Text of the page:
Panama Canal Draft Restriction
An ongoing drought has prompted the Panama Canal Authority to once again impose draft restrictions on the waterway. Effective May 9, the maximum draft allowed in the canal will be 11.59 meters (38 feet), an advisory from the authority said.
The move will be the third in a series of cuts on the maximum draft allowed on the canal. On April 18, vessels will be limited to 11.89 meters (39 feet) of draft and on April 29 that limit will fall to 11.74 meters (38.5 feet). As in the past, the draft restrictions will be implemented in six-inch decrements at time.
Panama Canal Authority vice president Carlos Vargas said there are no early signs the drought will break. “Unfortunately, there is no positive news,” he said. “Quite the contrary.” El Nino, a cyclical weather phenomenon, has exacerbated the drought since last year, in addition, the last three years have been Panama’s driest in more than a century the authorities say. Central America’s rainy season is expected to break the drought. The precipitation is predicted to begin in “late May or early June,” Vargas said. The canal depends on two lakes for its water, and both are well below their average levels for this time of year.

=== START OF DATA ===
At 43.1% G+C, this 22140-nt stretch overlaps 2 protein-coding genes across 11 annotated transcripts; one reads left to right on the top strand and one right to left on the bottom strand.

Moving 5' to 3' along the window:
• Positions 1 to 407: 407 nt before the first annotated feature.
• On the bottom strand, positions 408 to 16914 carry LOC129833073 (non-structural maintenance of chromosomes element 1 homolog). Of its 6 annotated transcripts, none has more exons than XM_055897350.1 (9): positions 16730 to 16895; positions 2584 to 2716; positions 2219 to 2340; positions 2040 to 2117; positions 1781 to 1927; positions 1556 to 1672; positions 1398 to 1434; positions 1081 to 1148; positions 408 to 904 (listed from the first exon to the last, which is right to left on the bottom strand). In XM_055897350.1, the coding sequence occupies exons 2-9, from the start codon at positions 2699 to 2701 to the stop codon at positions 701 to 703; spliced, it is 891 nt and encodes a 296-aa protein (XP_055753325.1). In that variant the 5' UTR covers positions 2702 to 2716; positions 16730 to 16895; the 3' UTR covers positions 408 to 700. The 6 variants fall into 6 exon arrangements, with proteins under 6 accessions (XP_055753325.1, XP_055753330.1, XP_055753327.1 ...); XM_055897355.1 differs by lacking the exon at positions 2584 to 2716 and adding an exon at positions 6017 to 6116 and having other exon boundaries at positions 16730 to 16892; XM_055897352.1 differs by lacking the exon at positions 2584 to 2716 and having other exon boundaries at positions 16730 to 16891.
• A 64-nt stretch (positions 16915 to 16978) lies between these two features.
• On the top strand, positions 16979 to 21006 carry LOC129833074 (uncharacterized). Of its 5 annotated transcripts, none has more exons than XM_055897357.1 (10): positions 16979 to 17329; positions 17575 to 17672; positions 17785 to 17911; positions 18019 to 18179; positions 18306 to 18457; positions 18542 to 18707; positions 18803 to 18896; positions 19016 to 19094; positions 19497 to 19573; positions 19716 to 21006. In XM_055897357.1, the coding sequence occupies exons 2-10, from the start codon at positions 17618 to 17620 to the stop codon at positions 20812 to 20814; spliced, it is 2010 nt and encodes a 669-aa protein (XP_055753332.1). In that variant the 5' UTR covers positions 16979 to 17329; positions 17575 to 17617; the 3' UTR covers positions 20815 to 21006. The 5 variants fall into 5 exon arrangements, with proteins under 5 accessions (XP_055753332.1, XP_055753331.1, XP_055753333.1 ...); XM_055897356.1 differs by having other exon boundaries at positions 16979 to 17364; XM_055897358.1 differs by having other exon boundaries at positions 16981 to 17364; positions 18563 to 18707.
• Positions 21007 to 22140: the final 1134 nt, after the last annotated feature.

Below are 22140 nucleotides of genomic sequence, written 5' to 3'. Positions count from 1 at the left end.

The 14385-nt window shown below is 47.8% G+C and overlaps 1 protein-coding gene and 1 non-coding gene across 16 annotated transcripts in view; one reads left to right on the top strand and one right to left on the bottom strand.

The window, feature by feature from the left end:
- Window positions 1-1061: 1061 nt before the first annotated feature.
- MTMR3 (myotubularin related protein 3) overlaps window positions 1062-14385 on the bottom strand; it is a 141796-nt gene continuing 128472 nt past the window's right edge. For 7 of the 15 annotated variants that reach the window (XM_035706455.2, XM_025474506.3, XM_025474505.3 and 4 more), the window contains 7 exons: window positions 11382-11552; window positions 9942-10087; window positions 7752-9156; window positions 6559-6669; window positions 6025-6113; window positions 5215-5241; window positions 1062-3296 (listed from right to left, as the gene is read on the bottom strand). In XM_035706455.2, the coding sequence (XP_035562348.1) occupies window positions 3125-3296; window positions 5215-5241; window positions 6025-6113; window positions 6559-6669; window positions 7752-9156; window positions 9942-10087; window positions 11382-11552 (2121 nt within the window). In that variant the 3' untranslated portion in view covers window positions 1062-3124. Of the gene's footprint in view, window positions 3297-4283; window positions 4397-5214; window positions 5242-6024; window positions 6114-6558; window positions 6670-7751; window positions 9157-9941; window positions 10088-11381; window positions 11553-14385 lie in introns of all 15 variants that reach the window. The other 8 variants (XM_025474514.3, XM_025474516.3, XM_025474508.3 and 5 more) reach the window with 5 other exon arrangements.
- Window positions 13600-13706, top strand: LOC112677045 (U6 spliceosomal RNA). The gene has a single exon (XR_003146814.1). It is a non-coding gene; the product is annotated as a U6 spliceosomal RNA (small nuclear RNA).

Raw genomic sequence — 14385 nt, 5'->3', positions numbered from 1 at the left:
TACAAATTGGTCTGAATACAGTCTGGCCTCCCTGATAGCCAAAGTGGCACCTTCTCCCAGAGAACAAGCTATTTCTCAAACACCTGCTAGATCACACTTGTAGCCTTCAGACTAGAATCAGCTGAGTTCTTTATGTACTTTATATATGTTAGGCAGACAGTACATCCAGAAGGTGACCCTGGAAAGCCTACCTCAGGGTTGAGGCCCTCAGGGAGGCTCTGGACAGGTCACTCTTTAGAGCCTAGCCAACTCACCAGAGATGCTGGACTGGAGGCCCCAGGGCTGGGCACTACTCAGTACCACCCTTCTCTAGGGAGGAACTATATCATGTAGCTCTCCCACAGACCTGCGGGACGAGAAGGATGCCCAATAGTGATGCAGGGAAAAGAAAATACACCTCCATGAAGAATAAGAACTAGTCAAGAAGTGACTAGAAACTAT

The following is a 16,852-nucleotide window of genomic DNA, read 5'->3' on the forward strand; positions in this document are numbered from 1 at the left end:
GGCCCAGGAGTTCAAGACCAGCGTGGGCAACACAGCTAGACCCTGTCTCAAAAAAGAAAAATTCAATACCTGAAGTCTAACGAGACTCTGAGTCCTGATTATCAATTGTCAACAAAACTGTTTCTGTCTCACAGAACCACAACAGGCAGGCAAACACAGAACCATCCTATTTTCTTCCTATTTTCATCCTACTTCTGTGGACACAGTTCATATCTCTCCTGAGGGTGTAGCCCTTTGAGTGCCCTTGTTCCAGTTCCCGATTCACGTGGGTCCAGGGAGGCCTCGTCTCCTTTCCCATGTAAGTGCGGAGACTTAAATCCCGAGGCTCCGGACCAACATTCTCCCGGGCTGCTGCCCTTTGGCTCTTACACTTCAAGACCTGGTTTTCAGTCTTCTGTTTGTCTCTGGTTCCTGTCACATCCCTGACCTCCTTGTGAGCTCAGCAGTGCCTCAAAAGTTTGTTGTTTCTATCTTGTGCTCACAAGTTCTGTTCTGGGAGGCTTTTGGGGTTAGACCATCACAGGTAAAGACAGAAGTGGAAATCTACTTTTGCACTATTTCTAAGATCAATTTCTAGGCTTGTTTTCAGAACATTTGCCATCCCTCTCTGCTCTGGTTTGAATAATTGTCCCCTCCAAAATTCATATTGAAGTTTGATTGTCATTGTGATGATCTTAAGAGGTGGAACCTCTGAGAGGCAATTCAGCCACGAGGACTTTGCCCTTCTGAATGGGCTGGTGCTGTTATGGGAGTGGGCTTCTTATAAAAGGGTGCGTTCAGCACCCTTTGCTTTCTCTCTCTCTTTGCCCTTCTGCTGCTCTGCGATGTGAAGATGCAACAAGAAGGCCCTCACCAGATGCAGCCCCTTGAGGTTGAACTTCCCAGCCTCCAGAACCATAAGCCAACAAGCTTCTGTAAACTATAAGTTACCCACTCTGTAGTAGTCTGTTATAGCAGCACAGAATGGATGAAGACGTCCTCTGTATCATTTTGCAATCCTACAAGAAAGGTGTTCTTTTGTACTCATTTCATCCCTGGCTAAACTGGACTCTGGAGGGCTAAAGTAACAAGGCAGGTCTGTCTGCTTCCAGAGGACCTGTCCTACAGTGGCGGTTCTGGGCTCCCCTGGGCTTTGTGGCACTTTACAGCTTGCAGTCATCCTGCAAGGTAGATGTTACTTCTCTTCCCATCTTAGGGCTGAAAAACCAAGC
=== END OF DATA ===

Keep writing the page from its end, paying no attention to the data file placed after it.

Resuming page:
Below are weight controls which various ocean lines have cited:
HJS: control weight as 9 ton per TEU
OOCL: control weight as 8.1 ton per TEU
EMC: control weight as 7 ton per 20GP & 10 ton per 40GP & 40HQ
COSCO: control weight as 9 ton per TEU
The authority said it would eliminate draft restrictions when the lake returns to normal levels.
For questions on how the draft restrictions will affect your shipments via Panama Canal, or additional information please contact email@example.com